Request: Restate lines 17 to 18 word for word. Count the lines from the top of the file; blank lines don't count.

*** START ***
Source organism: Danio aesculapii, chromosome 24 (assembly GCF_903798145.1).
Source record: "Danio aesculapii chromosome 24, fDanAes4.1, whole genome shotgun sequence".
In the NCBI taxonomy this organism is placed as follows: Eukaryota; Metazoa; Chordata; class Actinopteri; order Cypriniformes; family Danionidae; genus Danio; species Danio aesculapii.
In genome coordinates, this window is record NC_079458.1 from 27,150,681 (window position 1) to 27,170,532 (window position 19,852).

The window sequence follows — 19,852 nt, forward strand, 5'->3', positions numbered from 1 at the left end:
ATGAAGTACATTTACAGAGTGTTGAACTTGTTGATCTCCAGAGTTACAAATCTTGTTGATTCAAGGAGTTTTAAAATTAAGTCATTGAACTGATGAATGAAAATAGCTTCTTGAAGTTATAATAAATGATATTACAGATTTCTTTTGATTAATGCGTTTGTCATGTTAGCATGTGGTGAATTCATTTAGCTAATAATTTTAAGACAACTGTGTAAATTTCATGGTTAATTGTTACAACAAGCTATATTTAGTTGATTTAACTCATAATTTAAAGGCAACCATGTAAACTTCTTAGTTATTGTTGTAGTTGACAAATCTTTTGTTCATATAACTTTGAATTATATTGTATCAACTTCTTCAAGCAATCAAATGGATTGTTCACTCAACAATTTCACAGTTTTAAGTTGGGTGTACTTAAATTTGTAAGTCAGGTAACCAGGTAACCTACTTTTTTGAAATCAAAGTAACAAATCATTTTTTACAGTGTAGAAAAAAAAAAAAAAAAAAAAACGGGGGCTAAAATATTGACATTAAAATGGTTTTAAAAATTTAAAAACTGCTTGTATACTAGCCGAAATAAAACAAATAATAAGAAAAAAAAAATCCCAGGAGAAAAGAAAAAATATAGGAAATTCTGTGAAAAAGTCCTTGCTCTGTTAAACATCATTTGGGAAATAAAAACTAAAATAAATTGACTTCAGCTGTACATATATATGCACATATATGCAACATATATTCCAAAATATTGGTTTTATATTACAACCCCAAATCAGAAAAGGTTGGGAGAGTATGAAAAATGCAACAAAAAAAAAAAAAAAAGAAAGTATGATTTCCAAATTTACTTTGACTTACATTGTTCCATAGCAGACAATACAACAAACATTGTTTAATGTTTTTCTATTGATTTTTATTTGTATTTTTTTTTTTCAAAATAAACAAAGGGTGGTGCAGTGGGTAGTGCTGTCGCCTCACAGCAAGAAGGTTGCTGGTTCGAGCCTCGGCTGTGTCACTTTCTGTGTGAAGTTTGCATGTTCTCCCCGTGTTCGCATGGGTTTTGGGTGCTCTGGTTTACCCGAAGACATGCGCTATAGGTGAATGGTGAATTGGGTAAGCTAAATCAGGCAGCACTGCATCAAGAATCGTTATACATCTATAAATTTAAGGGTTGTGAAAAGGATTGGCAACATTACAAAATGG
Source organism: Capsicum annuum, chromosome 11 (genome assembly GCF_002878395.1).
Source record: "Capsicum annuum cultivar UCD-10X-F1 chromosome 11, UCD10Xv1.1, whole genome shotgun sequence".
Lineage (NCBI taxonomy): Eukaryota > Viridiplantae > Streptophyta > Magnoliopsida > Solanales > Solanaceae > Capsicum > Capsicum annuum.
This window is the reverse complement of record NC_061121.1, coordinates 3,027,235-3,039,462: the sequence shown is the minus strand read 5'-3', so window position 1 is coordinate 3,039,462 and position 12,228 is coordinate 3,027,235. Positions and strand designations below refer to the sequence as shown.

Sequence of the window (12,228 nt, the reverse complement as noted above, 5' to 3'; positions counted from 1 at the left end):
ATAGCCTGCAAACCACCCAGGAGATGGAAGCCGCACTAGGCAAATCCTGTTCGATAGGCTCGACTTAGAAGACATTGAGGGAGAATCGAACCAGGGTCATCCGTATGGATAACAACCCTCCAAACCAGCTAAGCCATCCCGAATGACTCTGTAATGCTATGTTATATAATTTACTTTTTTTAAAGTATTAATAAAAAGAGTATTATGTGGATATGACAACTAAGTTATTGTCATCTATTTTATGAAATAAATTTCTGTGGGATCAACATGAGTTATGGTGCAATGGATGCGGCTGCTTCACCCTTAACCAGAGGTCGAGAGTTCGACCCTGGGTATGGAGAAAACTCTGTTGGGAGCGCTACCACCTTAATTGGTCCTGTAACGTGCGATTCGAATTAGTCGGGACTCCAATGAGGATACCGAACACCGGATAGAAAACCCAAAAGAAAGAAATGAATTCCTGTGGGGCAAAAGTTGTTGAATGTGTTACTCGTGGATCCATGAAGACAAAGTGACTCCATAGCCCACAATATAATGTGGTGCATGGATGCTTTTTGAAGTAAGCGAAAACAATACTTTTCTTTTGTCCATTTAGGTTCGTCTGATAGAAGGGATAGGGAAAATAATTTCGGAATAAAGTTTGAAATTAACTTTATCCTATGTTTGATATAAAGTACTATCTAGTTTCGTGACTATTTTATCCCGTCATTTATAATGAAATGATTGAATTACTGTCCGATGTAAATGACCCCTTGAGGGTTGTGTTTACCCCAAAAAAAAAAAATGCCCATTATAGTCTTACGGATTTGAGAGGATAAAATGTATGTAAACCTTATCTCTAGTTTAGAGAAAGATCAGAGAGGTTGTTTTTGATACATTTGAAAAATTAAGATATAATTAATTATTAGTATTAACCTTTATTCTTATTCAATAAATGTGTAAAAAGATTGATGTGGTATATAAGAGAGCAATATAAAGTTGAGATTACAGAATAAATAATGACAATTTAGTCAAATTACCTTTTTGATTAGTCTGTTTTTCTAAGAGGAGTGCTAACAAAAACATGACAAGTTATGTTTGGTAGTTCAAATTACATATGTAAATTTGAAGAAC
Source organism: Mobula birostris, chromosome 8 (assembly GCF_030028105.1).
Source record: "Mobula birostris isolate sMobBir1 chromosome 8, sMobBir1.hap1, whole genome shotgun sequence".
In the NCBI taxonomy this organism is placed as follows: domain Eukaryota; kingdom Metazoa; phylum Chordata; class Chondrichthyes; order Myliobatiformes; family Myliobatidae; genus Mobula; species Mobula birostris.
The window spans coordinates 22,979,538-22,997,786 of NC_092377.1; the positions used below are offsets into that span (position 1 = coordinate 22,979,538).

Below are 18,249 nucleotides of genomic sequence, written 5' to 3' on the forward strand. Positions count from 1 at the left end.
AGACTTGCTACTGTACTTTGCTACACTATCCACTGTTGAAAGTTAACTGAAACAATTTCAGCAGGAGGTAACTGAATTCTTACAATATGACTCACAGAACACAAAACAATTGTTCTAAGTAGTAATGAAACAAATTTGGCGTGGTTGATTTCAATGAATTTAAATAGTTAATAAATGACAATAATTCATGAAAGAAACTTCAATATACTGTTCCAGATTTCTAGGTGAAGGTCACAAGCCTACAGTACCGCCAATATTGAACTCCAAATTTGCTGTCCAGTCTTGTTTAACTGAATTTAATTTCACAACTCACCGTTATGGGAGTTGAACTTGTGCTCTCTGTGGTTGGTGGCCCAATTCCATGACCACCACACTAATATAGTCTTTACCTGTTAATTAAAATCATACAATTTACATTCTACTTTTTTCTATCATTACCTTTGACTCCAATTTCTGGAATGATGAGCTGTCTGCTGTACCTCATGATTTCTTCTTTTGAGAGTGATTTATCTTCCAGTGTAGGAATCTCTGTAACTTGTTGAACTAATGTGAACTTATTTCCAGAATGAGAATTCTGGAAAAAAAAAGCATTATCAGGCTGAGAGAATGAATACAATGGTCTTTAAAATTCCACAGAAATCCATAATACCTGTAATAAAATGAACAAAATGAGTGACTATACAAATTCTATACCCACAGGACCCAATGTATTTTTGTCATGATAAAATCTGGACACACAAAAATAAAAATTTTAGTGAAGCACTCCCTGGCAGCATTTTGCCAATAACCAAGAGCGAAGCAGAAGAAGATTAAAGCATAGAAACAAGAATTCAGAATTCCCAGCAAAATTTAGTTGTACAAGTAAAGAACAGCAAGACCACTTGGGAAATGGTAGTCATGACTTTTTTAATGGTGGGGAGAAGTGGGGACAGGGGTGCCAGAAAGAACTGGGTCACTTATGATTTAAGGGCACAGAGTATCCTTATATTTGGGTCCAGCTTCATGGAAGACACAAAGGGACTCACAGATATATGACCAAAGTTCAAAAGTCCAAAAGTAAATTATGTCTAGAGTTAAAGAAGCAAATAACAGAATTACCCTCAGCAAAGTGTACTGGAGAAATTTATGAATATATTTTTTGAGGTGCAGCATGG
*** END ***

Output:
Below are 18,249 nucleotides of genomic sequence, written 5' to 3' on the forward strand. Positions count from 1 at the left end.
AGACTTGCTACTGTACTTTGCTACACTATCCACTGTTGAAAGTTAACTGAAACAATTTCAGCAGGAGGTAACTGAATTCTTACAATATGACTCACAGAACACAAAACAATTGTTCTAAGTAGTAATGAAACAAATTTGGCGTGGTTGATTTCAATGAATTTAAATAGTTAATAAATGACAATAATTCATGAAAGAAACTTCAATATACTGTTCCAGATTTCTAGGTGAAGGTCACAAGCCTACAGTACCGCCAATATTGAACTCCAAATTTGCTGTCCAGTCTTGTTTAACTGAATTTAATTTCACAACTCACCGTTATGGGAGTTGAACTTGTGCTCTCTGTGGTTGGTGGCCCAATTCCATGACCACCACACTAATATAGTCTTTACCTGTTAATTAAAATCATACAATTTACATTCTACTTTTTTCTATCATTACCTTTGACTCCAATTTCTGGAATGATGAGCTGTCTGCTGTACCTCATGATTTCTTCTTTTGAGAGTGATTTATCTTCCAGTGTAGGAATCTCTGTAACTTGTTGAACTAATGTGAACTTATTTCCAGAATGAGAATTCTGGAAAAAAAAAGCATTATCAGGCTGAGAGAATGAATACAATGGTCTTTAAAATTCCACAGAAATCCATAATACCTGTAATAAAATGAACAAAATGAGTGACTATACAAATTCTATACCCACAGGACCCAATGTATTTTTGTCATGATAAAATCTGGACACACAAAAATAAAAATTTTAGTGAAGCACTCCCTGGCAGCATTTTGCCAATAACCAAGAGCGAAGCAGAAGAAGATTAAAGCATAGAAACAAGAATTCAGAATTCCCAGCAAAATTTAGTTGTACAAGTAAAGAACAGCAAGACCACTTGGGAAATGGTAGTCATGACTTTTTTAATGGTGGGGAGAAGTGGGGACAGGGGTGCCAGAAAGAACTGGGTCACTTATGATTTAAGGGCACAGAGTATCCTTATATTTGGGTCCAGCTTCATGGAAGACACAAAGGGACTCACAGATATATGACCAAAGTTCAAAAGTCCAAAAGTAAATTATGTCTAGAGTTAAAGAAGCAAATAACAGAATTACCCTCAGCAAAGTGTACTGGAGAAATTTATGAATATATTTTTTGAGGTGCAGCATGG